Nina Ferro
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Nina Ferro

London, England, United Kingdom | Established. Jan 01, 1990 | SELF

London, England, United Kingdom | SELF
Established on Jan, 1990
Band Country Soul


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"Into The Light Album Review"

Liverpool Sound and Vision Rating * * * *

There is no doubting the honest sincerity and vocal intensity that Nina Ferro gives in her latest album Into the Light. The heartfelt plea, the authenticity that surrounds the vocals supplied by a selection of musicians who seem to have fallen completely under the spell of the quite remarkable vocals and play as if that spell will never be broken is more than enough to make sure that this album is regarded with high esteem amongst jazz, rhythm and blues enthusiasts.

There is a natural tendency for the listener to focus on the voice when presented with someone whose vocal expression lends its self to an unforced and uncomplicated sensual display but without the contribution of Sam Hawksley and Rob McNelley and the rest of the very adept musicians, the voice, in other hands, might just have been lost in the abundance of thought and lyrical consideration. That lyrical consideration is captured wonderfully on tracks such as Plutonic Delirium, Look Speak Fall, Dangerous Move and Finish What You Started.

It is perhaps in the albums last track in which the voice of Nina Ferro comes completely into its own. All In The Name of God is a track which comprises the subtly of soaring vocals and the anguish of femininity, the question of male hierarchy within religion and what it turns female devotion to, both of the men in their lives but also the question of what deity would want their followers to ever suffer abuse in such hands. All In The Name of God is a track of honesty, of reflection and of a simple devotion to get a message across, in all aspects Nina Ferro succeeds wonderfully.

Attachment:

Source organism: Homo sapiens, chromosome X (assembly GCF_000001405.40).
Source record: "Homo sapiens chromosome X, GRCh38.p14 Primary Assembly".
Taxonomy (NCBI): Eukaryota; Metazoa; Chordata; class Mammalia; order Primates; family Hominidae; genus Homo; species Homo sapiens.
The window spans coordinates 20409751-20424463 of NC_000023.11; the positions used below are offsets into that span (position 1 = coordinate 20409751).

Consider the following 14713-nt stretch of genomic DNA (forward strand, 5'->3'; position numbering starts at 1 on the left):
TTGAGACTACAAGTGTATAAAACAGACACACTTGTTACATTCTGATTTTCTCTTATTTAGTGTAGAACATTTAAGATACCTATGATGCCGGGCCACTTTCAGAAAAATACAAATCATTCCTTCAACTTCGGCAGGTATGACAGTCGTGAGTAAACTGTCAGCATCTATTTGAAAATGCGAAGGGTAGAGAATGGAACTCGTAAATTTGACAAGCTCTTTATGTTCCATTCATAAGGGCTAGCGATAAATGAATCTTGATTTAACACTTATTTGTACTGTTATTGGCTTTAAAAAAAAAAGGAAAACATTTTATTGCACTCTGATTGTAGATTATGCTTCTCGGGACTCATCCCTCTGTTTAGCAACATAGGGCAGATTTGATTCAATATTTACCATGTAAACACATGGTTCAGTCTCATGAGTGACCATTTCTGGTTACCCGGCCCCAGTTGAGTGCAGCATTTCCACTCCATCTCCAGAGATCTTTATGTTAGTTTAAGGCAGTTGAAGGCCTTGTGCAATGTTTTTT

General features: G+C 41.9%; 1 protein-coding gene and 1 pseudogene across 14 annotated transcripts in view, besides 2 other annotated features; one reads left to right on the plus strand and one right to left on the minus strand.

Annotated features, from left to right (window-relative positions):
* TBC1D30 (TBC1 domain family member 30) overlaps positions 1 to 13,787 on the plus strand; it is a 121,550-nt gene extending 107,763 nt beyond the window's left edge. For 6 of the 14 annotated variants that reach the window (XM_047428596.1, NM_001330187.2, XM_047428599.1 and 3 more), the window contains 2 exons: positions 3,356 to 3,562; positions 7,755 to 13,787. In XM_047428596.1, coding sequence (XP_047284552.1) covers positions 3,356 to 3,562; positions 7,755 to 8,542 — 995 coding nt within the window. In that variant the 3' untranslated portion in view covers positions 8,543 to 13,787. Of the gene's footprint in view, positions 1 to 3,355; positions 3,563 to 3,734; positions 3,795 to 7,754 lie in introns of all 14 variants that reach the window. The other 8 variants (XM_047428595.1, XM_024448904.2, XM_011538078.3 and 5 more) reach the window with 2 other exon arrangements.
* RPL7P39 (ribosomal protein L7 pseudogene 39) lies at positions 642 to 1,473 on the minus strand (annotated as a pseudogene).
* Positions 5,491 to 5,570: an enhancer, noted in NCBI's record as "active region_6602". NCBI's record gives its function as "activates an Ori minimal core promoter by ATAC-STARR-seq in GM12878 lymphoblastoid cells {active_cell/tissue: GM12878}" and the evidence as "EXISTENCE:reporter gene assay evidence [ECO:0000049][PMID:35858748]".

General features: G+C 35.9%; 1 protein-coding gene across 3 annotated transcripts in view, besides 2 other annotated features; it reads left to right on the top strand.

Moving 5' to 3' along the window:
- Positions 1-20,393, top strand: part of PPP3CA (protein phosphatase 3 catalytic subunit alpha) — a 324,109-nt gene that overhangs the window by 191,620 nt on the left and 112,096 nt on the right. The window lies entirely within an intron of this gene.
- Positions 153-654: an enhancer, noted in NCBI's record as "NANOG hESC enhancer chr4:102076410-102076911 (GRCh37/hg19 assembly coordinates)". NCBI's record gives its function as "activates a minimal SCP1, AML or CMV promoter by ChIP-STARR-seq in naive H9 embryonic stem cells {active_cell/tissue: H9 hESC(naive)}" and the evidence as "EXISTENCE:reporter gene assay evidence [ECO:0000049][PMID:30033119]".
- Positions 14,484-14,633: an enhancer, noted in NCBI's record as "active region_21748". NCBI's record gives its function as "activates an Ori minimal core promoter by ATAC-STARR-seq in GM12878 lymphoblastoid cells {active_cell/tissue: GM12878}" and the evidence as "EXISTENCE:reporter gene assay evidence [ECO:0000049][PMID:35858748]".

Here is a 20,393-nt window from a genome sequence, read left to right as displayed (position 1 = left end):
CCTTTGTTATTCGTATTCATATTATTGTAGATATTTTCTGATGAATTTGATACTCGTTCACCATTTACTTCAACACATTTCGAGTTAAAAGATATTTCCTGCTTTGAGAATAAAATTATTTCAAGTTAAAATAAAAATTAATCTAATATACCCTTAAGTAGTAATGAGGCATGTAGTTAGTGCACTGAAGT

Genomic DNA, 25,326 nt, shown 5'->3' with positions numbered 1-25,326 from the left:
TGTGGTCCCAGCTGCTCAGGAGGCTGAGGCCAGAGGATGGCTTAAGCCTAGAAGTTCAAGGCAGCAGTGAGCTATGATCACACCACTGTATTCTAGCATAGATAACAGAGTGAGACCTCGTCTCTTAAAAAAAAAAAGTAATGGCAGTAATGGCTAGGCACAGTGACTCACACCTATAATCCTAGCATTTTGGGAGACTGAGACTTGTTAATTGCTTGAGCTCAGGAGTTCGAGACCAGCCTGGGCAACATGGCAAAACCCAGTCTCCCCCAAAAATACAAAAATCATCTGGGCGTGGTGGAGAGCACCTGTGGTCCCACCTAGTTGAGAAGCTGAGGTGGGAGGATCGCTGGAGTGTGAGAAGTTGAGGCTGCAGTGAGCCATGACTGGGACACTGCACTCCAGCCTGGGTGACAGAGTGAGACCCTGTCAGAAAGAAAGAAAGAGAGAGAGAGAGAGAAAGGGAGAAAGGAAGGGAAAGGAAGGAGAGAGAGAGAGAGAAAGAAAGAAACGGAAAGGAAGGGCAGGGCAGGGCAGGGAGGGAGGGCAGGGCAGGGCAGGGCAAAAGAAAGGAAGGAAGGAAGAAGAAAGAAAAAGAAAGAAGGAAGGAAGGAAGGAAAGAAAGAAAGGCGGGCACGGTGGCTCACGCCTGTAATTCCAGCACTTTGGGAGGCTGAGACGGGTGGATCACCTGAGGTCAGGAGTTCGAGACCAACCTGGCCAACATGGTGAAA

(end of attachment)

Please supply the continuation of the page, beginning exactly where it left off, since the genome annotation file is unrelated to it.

It may be the times we find ourselves in but 2013 has been a great year for jazz, the way it captures the feelings of many in times of hardship and suffering and their one chance to take themselves out of the way of adversity, even for just a short while, should be acknowledged. The effect it has on the conscious is enough to ensure that Nina Ferro joins the legion of 21st century jazz greats.

Ian D. Hall - Liverpool Sound and Vision

"Nina Ferro comes into the Light"

“There are only two kinds of people in this world,” Nina Ferro tells me. “There are men and there are women.”
Taking to the stage alongside her exceptional band at Sydney’s 505 on Monday 13 January, songstress Nina Ferro launched her soulful new album Into the Light.

Written in Nashville – 16 songs in 16 days which were then whittled down to 13 and recorded on days 17 and 18 – the album is a wonderfully listenable collection of tunes with country pulsing through its veins and soul at its very heart. Lyrically, Ferro sings “goodbye to the ghosts and fears” and moves “out of the darkness and into the light”. ”Turn to Stone” is beautifully-felt and affecting, while striking soul number “Cry Cry Cry” feels like an emotional release of sorts.

Described by Tony Bennett – who she supported in 2001 – as “a fabulous performer with a knockout voice”, Ferro’s vocal ability is truly masterful. The Melbourne-born singer was operatically trained before turning to jazz, R ‘n’ B, soul and pop, sharing stages with the likes of Hugh Jackman, Ricky Martin, Chick Corea, Tina Arena, Sharon Jones and the Dap Kings, and The Blues Brothers Band and eventually settling in London.
Catching up with Ferro two days after the launch, she is bright and chatty.

“I wanted to make sure I was being truthful and open. I wanted the album to feel like a real collaboration but still with my essence and my energy,” she tells me.

Stylistically, Ferro describes her album as the musical melding of Norah Jones and Bonnie Raitt, marrying the “simple but lovely, lush, beautiful writing” of Jones with the “pop rock, soul edge” of Raitt.
For me, the most strikingly honest performance on the evening of the launch was pared-back original “All In The Name of God”.

“I’m a western woman living in a world where I’m free to go places without having the fear of violence being used against me,” Ferro says.

“Women are treated so badly in so many places around the world and I wanted to do something. At the time I had no idea what I wanted to do. For me it wasn’t about bashing anything. It wasn’t about religion bashing or man bashing or anything like that.”

Instead, she turned to music. The result was “All in the Name of God,” of which Ferro is immensely proud.